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Stroll into any tackle shop and you might end up overwhelmed by the number of fishing line types you have to choose from. Even in smaller stores, it’s rare to see just one or two options. It wasn’t that long ago when selection was far more limited, mainly because everyone used monofilament line for pretty much every type of fishing. That’s no longer the case. As technology has advanced, fishing styles have evolved, and fish have become more wary and pressured, new fishing line types have entered the market. If you’re a new or casual angler (and sometime even if you’re not), determining which line will suit your needs best can be daunting. So, here’s a breakdown of the differences between the three most popular fishing line types on shelves today. Whether you’re budget conscious or more worried about being stealthy on the water, this will help you spool up right.

Monofilament Fishing Line

  • Pros: Most affordable type of line, good abrasion resistance
  • Cons: Often kinks and coils due to memory, stretch can hinder long-distance hook sets

In 1937, the DuPont Company created the first synthetic nylon monofilament fishing line using material extracted from coal. At the time, Dacron and even linen lines were still the most popular, but shortly after DuPont began marketing the product to the public in 1939, the path was set for a monofilament takeover. The material and extrusion process that created nylon monofilament would be refined over the course of the next few decades, and it would reign supreme until the mid-1990s.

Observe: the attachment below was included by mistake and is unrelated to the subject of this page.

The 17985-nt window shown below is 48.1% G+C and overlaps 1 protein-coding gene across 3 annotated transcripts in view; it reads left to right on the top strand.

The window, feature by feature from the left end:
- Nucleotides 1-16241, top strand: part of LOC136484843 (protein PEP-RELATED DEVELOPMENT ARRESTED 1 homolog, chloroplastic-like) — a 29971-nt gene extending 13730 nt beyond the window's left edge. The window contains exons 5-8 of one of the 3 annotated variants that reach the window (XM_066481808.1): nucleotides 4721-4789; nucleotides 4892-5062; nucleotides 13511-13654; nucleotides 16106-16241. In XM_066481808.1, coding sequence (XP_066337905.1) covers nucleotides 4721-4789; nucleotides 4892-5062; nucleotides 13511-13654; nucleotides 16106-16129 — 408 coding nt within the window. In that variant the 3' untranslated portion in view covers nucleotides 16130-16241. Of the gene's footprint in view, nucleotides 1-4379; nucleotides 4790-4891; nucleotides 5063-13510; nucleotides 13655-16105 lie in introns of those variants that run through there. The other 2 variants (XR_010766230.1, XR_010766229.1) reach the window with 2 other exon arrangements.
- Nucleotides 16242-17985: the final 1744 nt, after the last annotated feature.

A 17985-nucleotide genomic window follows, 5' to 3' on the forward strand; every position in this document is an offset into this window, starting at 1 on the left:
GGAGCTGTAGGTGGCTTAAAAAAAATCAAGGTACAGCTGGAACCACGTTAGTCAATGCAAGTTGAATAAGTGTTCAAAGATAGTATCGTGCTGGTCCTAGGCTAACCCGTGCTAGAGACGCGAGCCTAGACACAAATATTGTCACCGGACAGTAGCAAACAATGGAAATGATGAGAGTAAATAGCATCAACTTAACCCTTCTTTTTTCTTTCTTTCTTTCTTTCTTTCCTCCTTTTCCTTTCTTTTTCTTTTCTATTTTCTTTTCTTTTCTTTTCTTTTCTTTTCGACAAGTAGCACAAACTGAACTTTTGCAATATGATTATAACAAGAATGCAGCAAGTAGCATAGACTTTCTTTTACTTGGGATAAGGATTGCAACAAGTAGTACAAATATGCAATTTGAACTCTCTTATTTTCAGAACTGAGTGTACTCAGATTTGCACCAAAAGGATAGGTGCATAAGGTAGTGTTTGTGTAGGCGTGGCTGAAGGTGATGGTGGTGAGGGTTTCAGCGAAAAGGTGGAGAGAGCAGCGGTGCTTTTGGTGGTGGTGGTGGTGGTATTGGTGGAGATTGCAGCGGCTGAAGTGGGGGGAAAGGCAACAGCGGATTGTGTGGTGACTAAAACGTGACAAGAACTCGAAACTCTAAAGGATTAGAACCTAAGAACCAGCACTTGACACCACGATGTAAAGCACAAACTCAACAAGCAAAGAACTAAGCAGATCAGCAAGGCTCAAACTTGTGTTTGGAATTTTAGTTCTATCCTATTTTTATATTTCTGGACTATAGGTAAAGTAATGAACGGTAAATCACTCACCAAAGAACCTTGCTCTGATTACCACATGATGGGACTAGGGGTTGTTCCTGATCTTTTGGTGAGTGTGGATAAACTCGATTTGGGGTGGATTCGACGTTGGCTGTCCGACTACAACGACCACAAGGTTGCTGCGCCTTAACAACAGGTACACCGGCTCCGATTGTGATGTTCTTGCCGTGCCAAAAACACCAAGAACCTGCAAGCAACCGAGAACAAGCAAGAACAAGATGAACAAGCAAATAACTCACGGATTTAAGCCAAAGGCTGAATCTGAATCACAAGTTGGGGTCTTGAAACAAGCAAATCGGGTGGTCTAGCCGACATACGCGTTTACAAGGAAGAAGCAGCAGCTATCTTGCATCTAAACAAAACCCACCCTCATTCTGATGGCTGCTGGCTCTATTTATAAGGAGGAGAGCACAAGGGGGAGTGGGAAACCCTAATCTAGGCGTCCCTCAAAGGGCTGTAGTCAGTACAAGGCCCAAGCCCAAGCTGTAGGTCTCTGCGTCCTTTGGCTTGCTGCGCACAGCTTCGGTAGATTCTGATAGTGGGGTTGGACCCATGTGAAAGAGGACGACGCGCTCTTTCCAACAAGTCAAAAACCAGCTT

photo of monofilament fishing line
This monofilament line from bass pro sells for less than $5 for 330 yards. Bass Pro Shops

The beauty of monofilament is that it is by far the least expensive of the main fishing line types. You can buy an entire spool for as little as $5, and the price of a standard spool that would fill a freshwater reel rarely exceeds $12. What’s important to consider, however, is that monofilament is now so easy to make, and so many companies produce it, price often dictates quality.